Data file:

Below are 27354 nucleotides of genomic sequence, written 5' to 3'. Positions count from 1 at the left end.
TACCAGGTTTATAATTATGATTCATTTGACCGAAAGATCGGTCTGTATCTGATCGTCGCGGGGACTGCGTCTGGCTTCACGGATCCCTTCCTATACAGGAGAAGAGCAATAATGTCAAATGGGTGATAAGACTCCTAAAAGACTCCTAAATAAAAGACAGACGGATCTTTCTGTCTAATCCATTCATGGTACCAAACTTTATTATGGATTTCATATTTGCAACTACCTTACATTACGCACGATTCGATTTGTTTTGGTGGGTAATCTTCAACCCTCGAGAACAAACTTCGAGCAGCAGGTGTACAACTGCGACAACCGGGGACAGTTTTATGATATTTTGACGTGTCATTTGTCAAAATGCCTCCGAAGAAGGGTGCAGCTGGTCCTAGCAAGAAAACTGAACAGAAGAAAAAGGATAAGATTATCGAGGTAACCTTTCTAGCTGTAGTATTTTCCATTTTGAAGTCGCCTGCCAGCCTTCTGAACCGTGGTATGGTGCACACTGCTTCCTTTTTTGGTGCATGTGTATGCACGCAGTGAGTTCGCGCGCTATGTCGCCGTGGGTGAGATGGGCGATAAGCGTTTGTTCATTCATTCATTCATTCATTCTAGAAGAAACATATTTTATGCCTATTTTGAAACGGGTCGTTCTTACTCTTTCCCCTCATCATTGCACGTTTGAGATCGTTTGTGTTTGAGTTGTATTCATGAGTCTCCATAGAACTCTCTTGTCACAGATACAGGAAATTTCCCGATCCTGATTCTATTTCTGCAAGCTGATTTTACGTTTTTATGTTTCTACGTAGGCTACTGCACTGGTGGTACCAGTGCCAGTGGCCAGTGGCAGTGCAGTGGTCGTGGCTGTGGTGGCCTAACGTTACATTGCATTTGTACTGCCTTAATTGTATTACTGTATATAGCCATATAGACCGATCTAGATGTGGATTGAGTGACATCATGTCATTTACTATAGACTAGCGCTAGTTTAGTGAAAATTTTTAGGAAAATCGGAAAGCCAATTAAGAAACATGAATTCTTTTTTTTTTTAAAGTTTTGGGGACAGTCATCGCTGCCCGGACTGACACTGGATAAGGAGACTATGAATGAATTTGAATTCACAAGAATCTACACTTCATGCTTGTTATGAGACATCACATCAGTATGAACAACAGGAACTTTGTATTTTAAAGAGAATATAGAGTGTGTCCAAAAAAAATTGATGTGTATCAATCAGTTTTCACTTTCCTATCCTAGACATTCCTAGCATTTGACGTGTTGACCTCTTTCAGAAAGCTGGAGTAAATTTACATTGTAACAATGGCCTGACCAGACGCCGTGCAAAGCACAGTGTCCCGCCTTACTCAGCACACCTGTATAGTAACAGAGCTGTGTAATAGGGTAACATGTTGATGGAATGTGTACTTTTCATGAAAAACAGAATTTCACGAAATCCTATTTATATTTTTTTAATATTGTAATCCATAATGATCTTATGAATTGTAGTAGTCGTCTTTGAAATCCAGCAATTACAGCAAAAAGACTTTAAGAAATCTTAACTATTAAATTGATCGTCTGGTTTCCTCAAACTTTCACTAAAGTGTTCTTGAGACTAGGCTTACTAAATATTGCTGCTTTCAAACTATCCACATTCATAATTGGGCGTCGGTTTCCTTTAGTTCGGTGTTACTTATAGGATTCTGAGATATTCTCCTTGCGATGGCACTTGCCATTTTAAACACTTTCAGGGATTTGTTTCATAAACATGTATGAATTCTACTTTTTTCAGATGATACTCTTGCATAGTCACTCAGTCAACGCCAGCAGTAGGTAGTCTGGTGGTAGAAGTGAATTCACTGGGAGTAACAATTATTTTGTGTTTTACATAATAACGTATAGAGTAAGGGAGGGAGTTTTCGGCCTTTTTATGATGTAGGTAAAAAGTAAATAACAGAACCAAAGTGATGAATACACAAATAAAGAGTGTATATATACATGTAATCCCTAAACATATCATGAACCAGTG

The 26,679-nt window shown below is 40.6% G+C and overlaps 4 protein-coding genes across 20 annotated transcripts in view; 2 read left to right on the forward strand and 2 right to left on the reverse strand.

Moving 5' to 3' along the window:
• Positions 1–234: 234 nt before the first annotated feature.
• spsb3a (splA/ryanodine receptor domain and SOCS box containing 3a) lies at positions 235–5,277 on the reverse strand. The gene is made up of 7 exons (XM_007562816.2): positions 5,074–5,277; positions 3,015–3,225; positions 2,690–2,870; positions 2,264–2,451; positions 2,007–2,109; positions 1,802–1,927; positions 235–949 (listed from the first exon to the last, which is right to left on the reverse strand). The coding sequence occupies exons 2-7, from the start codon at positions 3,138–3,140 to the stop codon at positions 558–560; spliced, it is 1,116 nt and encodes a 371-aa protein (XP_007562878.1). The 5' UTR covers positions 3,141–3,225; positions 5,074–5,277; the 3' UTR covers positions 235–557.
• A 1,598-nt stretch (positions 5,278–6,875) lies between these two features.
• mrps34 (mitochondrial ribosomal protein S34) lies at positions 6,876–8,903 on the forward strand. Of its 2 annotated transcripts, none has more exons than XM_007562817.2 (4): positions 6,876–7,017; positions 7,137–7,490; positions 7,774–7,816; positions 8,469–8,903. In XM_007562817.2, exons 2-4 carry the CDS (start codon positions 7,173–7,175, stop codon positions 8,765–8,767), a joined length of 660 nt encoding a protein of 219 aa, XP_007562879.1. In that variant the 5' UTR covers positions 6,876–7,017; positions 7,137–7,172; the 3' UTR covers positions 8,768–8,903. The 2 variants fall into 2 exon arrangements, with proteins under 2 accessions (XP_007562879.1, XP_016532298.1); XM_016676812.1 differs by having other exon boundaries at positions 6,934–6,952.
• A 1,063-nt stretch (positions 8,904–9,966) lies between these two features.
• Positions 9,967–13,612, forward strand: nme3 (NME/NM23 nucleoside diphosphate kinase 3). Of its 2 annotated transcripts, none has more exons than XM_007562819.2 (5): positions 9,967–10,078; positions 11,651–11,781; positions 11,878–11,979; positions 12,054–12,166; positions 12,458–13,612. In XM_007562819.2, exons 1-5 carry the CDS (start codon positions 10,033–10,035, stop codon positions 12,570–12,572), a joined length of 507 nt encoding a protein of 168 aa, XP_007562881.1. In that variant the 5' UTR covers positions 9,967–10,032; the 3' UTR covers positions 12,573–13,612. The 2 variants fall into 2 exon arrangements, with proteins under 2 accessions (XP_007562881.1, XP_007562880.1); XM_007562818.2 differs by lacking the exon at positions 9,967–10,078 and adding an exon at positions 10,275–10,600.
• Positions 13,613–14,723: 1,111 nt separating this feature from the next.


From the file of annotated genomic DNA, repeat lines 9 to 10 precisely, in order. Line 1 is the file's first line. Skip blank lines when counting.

• A 1,063-nt stretch (positions 8,904–9,966) lies between these two features.
• Positions 9,967–13,612, forward strand: nme3 (NME/NM23 nucleoside diphosphate kinase 3). Of its 2 annotated transcripts, none has more exons than XM_007562819.2 (5): positions 9,967–10,078; positions 11,651–11,781; positions 11,878–11,979; positions 12,054–12,166; positions 12,458–13,612. In XM_007562819.2, exons 1-5 carry the CDS (start codon positions 10,033–10,035, stop codon positions 12,570–12,572), a joined length of 507 nt encoding a protein of 168 aa, XP_007562881.1. In that variant the 5' UTR covers positions 9,967–10,032; the 3' UTR covers positions 12,573–13,612. The 2 variants fall into 2 exon arrangements, with proteins under 2 accessions (XP_007562881.1, XP_007562880.1); XM_007562818.2 differs by lacking the exon at positions 9,967–10,078 and adding an exon at positions 10,275–10,600.